A human triangle is put under duress in a hostel in Spain when an alcoholic wife [Melina Mercouri] catches, or maybe even drunkenly fantasizes, her husband [Peter Finch] and their little daughter's au pair [Romy Schneider] in a passionate embrace on a balcony. On a death-trip, she sets out to track down a murderer on the loose who is running rooftop-to-rooftop across a black and rainy night in Madrid out of a strange desire to be with him romantically. A lush, metaphysical mystery that unravels motives and jealously; a technicolor-like dreamcoat that looks like a 90-minute Goya painting, intertwined with the hopelessness of film noir. Screenplay by novelist and filmmaker, Marguerite Duras, who's follow-up films La Musica (1967) and Détruire dit-elle (1969) aka Destroy, She Said are equally underrated. #Masterpiece

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07. A Rain in July (Marlen Khutsiyev, 1966)
An existential sleeper that is part of the Russian New Wave, which of course, was inspired by the French New Wave. Lena (Yevgenya Uralova), a young woman in a thriving Moscow, takes stock in her life as she begins to examine the emptiness of it amidst her comfortable social status. In her late twenties, she loves her boyfriend (Aleksandr Belyavsky) but in time comes to see that their relationship serves no real function. What's more, she sees that her friends are stupid, empty-headed dipshits. If there ever was a female Dostoyevsky, Lena might have been reading her. Great slice-of-life piece in post-war Soviet life. It was once thriving like Paris.

08. Mademoiselle (Tony Richardson, 1966)
Scripted by novelist and playwrights Jean Genet and Marguerite Duras (the second time she's popping up on this list!), Jeanne Moreau plays at the metaphysical nightmare of a schoolteacher who poisons folks in a tiny village. [Playing] out like some study of biblical darkness, there is an unspoken undercurrent running through Mademoiselle that will give anyone chills who might be prey to spirits. More than cinema--this is something demonic.

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09. 7 Women (John Ford, 1966)
Shockingly overlooked today, 7 Women was director John Ford's final movie of his 60-year career. And it features, what is arguably, Anne Bancroft's finest performance. Yes, “Mrs. Robinson” shows up in front of Ford's camera as a doctor who shakes up the moral status quo of a conservative Christian missionary in violent China. Bancroft as “Dr. Cartwright,” chain smokes, isn't afraid to speak her mind and is a poster figure for Women's Liberation long before Gloria Steinem hits the scene.

7 Women also features Sue Lyon in a post-Kubrick Lolita (1962) performance, as well as Woody Strode and Eddie Albert―but the entire cast is overshadowed by Bancroft here, where one can not take their eyes off of her, but only revel in her mammoth persona.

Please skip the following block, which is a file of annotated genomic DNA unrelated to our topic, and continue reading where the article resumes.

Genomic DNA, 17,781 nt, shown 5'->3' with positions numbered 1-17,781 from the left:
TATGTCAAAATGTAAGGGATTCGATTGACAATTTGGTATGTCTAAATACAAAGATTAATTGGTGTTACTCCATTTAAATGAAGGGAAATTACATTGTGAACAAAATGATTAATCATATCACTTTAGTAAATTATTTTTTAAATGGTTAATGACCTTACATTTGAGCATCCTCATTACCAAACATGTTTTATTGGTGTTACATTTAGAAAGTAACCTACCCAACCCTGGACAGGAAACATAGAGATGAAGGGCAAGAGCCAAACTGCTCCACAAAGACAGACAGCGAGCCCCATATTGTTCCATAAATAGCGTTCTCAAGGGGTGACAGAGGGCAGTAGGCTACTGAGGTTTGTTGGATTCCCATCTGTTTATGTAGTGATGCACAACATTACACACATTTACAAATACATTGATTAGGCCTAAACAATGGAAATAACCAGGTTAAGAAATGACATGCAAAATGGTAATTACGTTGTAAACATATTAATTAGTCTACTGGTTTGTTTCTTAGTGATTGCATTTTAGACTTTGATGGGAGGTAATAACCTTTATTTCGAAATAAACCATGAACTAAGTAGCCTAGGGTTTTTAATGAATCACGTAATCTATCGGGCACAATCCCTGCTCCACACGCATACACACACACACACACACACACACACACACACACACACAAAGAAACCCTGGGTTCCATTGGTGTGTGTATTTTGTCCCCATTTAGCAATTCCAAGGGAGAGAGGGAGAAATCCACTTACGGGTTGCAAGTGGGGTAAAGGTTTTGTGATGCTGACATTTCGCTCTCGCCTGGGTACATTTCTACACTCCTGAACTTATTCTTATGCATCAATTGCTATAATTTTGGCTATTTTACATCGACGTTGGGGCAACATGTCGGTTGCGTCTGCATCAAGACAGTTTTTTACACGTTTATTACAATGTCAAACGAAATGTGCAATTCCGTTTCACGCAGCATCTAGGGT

7 Women has a long history of being ignored in the Ford oeuvre as it often has been considered by many Ford-aficionados as one of his minor works in a massive body that features such classic films like The Quiet Man (1952) and Stagecoach (1939).

This might be the only time I've ever agreed with a film critic, especially someone of the inept ilk of the likes of Andrew Sarris, but it was Sarris who suggested that not only was 7 Women nearly the best film of 1966, but it might be best served to consider it for inclusion on a list of the “Most Misappreciated American Films of All Time.” Ford's final film made this list of Sarris's in 1977, but was also thrust upon the same tableau of many other American critic films that the same year―who, all of which, thank God, we can barely remember.

The plot? Dr. Cartwright and the missionary staff take on a group of hostile Mongolian looters and pillagers who steal from local villages that the mission is there to aid. This bitch is visual too, like Johnny Guitar (1954), Desert Fury (1947) or Douglas Sirk visual!--it's layered with shadows, and colorful tones and hues, which are a technicolor feast and a fuck! Bancroft leaves us much in the same manner of which she arrives in the film at its end―with unforgettable swagger. In the finale, she manages to not only get some of the village hostages released, but she also manages to poison the no-good “Tunga” who has been terrorizing all. She offers him a drink in their final moment saluting him with: “So long you bastard!” Then what does she do? She pauses, knowing that she's just violated the Christian ethics of her work, she grabs and an empty cup and pours herself a cup of the poisoned mixture, and drinks it! They say you lose “it” with age, well, if that's the case, John Ford must have been the exception to the theory. [This] is every contemporary genre film today.

10. Les Créatures (Agnes Varda, 1966)
Fact and fiction are blurred in Agnes Varda's debut feature film with actress Catherine Deneuve. There's no point to say anything else. See Les Créatures right away.